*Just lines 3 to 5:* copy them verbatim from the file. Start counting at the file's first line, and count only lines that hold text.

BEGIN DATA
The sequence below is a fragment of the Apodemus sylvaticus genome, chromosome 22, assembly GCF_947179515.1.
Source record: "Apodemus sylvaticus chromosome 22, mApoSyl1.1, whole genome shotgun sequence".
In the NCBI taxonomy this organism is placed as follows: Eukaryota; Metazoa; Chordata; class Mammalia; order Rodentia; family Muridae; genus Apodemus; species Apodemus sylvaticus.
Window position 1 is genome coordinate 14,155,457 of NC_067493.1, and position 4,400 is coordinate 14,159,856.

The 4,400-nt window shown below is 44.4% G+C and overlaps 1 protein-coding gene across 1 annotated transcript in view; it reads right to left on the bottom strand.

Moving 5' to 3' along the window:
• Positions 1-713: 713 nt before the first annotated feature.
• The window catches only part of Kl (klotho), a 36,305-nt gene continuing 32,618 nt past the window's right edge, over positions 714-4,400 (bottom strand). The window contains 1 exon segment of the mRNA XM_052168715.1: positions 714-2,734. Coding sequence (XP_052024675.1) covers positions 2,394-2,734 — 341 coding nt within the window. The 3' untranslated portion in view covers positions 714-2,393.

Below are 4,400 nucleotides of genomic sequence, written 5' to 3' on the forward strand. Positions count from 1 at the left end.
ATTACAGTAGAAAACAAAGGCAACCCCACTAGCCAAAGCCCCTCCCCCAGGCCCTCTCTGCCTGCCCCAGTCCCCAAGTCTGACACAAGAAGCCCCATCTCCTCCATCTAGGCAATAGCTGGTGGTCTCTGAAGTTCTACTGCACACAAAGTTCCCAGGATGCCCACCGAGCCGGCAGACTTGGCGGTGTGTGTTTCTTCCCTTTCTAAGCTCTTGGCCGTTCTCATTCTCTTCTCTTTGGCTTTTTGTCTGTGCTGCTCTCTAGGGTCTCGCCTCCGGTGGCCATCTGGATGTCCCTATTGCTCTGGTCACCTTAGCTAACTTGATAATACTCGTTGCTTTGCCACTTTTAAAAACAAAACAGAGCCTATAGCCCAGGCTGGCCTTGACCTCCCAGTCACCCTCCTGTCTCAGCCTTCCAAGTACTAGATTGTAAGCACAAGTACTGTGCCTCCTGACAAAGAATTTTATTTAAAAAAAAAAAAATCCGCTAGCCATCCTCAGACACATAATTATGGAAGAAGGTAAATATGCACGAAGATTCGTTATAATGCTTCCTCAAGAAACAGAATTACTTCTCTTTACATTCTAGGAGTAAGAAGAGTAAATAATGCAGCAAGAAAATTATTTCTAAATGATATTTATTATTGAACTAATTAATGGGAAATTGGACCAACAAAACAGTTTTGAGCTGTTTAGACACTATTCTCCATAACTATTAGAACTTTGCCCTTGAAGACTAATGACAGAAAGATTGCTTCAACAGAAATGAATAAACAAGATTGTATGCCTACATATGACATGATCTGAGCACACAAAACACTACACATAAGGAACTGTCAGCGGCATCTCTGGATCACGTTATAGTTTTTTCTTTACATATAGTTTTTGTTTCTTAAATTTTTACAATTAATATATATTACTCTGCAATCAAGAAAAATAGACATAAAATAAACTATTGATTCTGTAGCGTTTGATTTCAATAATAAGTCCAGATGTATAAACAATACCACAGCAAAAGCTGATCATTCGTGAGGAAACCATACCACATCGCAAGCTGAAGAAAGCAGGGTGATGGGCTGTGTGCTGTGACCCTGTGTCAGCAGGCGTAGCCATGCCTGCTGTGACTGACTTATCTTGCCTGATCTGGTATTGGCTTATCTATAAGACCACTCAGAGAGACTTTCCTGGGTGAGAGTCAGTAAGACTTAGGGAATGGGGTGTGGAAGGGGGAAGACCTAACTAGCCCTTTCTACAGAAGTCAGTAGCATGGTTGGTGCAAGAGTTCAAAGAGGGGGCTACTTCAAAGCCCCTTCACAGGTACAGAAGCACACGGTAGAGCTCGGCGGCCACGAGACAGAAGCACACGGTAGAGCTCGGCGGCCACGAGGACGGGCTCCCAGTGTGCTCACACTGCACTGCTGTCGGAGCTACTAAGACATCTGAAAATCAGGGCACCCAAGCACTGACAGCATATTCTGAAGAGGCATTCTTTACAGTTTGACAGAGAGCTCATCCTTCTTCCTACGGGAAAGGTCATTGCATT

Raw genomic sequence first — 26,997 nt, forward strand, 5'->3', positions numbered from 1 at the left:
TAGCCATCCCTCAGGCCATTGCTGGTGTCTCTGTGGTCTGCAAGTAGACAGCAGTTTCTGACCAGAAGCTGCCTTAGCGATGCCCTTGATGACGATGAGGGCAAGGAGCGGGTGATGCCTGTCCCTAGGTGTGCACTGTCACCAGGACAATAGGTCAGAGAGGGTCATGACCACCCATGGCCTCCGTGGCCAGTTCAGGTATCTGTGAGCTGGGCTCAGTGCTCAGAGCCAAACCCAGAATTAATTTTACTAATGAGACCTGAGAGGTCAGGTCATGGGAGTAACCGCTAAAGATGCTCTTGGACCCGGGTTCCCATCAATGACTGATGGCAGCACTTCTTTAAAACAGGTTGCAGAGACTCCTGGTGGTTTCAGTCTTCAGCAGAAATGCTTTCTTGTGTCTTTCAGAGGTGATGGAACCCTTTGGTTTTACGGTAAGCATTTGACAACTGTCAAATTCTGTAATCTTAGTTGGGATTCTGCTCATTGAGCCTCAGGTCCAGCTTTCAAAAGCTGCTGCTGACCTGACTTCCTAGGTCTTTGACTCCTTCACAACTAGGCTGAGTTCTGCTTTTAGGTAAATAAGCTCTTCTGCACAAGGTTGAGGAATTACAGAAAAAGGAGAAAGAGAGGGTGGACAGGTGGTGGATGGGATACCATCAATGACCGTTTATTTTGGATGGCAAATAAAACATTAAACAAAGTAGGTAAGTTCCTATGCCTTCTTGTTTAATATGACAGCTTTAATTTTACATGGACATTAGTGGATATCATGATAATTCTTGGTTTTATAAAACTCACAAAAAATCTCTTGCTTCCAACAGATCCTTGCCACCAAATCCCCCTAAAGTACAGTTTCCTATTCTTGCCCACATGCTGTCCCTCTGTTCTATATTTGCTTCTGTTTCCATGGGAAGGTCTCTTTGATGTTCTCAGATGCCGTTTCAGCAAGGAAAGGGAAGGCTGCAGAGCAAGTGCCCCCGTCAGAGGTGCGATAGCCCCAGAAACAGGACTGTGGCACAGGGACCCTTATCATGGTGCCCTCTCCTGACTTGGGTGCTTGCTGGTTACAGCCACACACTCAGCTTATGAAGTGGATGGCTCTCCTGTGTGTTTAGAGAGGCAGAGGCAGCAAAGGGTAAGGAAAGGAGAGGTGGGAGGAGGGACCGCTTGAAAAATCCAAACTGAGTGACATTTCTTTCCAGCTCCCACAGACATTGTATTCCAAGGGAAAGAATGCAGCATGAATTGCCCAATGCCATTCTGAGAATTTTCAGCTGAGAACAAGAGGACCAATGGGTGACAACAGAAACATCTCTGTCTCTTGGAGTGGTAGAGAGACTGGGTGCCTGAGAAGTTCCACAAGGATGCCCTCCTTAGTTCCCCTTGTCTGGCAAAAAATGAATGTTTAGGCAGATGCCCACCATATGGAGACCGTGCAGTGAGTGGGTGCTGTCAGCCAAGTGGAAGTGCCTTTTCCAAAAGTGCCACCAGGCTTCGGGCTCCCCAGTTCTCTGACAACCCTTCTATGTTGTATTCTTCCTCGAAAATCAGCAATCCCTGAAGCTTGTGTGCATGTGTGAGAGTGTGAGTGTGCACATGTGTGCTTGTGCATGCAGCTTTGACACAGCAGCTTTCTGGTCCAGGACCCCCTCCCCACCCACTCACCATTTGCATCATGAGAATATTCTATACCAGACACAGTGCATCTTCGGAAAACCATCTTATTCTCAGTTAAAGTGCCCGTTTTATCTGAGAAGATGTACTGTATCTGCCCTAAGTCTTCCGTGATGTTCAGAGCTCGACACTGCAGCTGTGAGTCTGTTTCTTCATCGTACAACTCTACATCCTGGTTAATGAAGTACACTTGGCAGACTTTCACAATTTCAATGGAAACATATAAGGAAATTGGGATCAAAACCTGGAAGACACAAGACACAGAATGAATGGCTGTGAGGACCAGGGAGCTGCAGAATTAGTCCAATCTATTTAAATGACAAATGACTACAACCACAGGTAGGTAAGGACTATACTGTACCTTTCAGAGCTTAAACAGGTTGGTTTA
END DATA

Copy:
In the NCBI taxonomy this organism is placed as follows: Eukaryota; Metazoa; Chordata; class Mammalia; order Rodentia; family Muridae; genus Apodemus; species Apodemus sylvaticus.
Window position 1 is genome coordinate 14,155,457 of NC_067493.1, and position 4,400 is coordinate 14,159,856.

The 4,400-nt window shown below is 44.4% G+C and overlaps 1 protein-coding gene across 1 annotated transcript in view; it reads right to left on the bottom strand.